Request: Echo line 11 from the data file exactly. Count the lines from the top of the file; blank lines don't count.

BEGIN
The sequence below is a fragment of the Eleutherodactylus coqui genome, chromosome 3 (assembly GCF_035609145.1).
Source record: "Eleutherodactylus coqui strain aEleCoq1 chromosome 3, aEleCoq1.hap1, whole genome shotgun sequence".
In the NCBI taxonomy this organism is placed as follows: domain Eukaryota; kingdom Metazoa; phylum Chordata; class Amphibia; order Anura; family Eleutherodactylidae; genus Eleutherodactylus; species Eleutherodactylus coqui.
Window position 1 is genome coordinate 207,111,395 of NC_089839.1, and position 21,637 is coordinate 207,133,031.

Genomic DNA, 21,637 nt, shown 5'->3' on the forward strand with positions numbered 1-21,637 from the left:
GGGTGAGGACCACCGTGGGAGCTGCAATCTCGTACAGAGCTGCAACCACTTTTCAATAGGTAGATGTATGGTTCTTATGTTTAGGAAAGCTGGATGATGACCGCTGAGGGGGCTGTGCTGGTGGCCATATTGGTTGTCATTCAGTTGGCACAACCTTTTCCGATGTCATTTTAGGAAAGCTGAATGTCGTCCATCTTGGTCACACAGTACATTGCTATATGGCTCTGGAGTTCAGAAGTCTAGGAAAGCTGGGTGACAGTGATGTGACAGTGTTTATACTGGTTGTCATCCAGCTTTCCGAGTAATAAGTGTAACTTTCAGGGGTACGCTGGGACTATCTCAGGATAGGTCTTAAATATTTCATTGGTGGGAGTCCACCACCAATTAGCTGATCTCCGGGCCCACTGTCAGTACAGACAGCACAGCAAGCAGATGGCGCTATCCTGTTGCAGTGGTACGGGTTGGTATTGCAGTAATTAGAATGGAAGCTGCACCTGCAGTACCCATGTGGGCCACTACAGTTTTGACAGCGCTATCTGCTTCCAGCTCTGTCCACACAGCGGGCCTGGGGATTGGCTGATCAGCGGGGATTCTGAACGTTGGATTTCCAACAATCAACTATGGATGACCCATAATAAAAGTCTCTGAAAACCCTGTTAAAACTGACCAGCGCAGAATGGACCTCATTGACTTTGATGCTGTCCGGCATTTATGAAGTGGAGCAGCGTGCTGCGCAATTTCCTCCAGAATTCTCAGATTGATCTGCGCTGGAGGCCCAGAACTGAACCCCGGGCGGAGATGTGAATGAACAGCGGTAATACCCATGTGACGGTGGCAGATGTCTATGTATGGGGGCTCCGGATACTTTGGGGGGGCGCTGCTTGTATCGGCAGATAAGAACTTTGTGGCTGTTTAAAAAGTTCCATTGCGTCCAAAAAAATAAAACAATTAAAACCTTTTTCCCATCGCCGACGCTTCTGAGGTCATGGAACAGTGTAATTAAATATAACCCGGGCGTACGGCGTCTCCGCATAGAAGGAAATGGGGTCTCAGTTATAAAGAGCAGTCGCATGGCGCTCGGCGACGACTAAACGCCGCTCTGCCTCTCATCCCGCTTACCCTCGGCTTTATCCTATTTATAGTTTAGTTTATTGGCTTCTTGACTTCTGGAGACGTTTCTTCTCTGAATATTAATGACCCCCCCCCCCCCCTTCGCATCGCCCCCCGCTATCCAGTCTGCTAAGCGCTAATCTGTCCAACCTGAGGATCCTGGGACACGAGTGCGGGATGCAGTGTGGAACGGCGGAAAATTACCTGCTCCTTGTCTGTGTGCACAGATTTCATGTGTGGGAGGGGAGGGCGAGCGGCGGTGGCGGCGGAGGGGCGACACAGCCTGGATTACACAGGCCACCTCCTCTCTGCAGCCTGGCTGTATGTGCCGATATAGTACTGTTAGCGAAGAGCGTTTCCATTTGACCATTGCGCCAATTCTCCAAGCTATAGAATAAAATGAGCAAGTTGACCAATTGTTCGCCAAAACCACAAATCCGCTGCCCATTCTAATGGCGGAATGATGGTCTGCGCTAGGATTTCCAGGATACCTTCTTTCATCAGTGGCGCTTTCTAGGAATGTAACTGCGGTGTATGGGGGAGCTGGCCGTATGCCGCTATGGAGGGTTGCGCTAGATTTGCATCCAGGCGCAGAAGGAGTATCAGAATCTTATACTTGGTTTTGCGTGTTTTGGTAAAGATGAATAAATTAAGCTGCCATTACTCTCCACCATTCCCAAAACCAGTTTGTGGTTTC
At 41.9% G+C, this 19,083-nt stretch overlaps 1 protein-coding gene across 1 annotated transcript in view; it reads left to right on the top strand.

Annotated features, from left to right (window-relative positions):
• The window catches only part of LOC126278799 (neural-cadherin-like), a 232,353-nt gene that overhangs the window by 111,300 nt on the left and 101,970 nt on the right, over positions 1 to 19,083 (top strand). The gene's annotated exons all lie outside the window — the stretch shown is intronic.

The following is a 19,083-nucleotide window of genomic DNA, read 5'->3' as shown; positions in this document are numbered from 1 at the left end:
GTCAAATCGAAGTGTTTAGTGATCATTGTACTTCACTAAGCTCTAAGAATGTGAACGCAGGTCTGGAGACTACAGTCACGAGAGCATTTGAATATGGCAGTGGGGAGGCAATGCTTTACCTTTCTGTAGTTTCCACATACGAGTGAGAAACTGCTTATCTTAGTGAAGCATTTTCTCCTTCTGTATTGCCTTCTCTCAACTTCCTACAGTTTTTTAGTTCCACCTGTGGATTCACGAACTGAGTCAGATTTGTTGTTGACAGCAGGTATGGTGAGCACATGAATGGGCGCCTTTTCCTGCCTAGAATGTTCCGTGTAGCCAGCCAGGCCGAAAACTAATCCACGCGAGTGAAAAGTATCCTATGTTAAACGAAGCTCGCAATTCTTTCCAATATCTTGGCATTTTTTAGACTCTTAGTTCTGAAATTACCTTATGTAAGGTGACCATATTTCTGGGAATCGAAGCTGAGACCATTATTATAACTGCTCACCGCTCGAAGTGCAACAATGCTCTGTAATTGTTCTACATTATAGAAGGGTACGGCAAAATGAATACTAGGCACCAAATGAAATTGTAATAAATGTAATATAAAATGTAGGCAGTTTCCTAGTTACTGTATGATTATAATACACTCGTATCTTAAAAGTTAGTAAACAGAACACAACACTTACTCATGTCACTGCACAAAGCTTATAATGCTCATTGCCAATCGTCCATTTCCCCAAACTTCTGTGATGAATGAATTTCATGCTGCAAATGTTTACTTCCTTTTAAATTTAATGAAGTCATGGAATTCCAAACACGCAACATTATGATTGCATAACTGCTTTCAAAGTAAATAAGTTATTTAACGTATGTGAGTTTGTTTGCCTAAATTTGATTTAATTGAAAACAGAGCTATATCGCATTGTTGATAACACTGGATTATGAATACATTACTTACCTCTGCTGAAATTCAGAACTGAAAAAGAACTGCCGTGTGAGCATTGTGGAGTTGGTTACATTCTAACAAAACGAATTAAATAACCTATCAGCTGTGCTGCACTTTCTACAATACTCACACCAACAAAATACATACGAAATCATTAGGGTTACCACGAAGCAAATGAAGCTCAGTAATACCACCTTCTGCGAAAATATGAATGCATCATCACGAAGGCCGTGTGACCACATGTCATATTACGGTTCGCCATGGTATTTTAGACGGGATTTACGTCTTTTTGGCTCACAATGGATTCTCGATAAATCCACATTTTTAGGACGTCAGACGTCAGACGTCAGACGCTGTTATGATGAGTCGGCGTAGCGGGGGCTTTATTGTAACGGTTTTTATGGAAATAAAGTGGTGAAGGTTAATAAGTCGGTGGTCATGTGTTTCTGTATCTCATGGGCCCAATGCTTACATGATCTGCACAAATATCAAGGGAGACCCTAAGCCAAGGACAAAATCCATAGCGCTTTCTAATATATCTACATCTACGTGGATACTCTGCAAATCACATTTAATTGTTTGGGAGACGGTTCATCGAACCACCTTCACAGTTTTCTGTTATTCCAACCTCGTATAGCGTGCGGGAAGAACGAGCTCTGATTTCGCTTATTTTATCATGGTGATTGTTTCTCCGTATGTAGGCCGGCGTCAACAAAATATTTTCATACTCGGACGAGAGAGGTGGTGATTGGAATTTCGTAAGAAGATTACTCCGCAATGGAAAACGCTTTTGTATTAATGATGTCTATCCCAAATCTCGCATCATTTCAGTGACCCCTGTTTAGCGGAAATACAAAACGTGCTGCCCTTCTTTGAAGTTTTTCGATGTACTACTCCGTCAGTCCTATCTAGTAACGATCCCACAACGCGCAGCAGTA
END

GTCAAATCGAAGTGTTTAGTGATCATTGTACTTCACTAAGCTCTAAGAATGTGAACGCAGGTCTGGAGACTACAGTCACGAGAGCATTTGAATATGGCAGTGGGGAGGCAATGCTTTACCTTTCTGTAGTTTCCACATACGAGTGAGAAACTGCTTATCTTAGTGAAGCATTTTCTCCTTCTGTATTGCCTTCTCTCAACTTCCTACAGTTTTTTAGTTCCACCTGTGGATTCACGAACTGAGTCAGATTTGTTGTTGACAGCAGGTATGGTGAGCACATGAATGGGCGCCTTTTCCTGCCTAGAATGTTCCGTGTAGCCAGCCAGGCCGAAAACTAATCCACGCGAGTGAAAAGTATCCTATGTTAAACGAAGCTCGCAATTCTTTCCAATATCTTGGCATTTTTTAGACTCTTAGTTCTGAAATTACCTTATGTAAGGTGACCATATTTCTGGGAATCGAAGCTGAGACCATTATTATAACTGCTCACCGCTCGAAGTGCAACAATGCTCTGTAATTGTTCTACATTATAGAAGGGTACGGCAAAATGAATACTAGGCACCAAATGAAATTGTAATAAATGTAATATAAAATGTAGGCAGTTTCCTAGTTACTGTATGATTATAATACACTCGTATCTTAAAAGTTAGTAAACAGAACACAACACTTACTCATGTCACTGCACAAAGCTTATAATGCTCATTGCCAATCGTCCATTTCCCCAAACTTCTGTGATGAATGAATTTCATGCTGCAAATGTTTACTTCCTTTTAAATTTAATGAAGTCATGGAATTCCAAACACGCAACATTATGATTGCATAACTGCTTTCAAAGTAAATAAGTTATTTAACGTATGTGAGTTTGTTTGCCTAAATTTGATTTAATTGAAAACAGAGCTATATCGCATTGTTGATAACACTGGATTATGAATACATTACTTACCTCTGCTGAAATTCAGAACTGAAAAAGAACTGCCGTGTGAGCATTGTGGAGTTGGTTACATTCTAACAAAACGAATTAAATAACCTATCAGCTGTGCTGCACTTTCTACAATACTCACACCAACAAAATACATACGAAATCATTAGGGTTACCACGAAGCAAATGAAGCTCAGTAATACCACCTTCTGCGAAAATATGAATGCATCATCACGAAGGCCGTGTGACCACATGTCATATTACGGTTCGCCATGGTATTTTAGACGGGATTTACGTCTTTTTGGCTCACAATGGATTCTCGATAAATCCACATTTTTAGGACGTCAGACGTCAGACGTCAGACGCTGTTATGATGAGTCGGCGTAGCGGGGGCTTTATTGTAACGGTTTTTATGGAAATAAAGTGGTGAAGGTTAATAAGTCGGTGGTCATGTGTTTCTGTATCTCATGGGCCCAATGCTTACATGATCTGCACAAATATCAAGGGAGACCCTAAGCCAAGGACAAAATCCATAGCGCTTTCTAATATATCTACATCTACGTGGATACTCTGCAAATCACATTTAATTGTTTGGGAGACGGTTCATCGAACCACCTTCACAGTTTTCTGTTATTCCAACCTCGTATAGCGTGCGGGAAGAACGAGCTCTGATTTCGCTTATTTTATCATGGTGATTGTTTCTCCGTATGTAGGCCGGCGTCAACAAAATATTTTCATACTCGGACGAGAGAGGTGGTGATTGGAATTTCGTAAGAAGATTACTCCGCAATGGAAAACGCTTTTGTATTAATGATGTCTATCCCAAATCTCGCATCATTTCAGTGACCCCTGTTTAGCGGAAATACAAAACGTGCTGCCCTTCTTTGAAGTTTTTCGATGTACTACTCCGTCAGTCCTATCTAGTAACGATCCCACAACGCGCAGCAGTA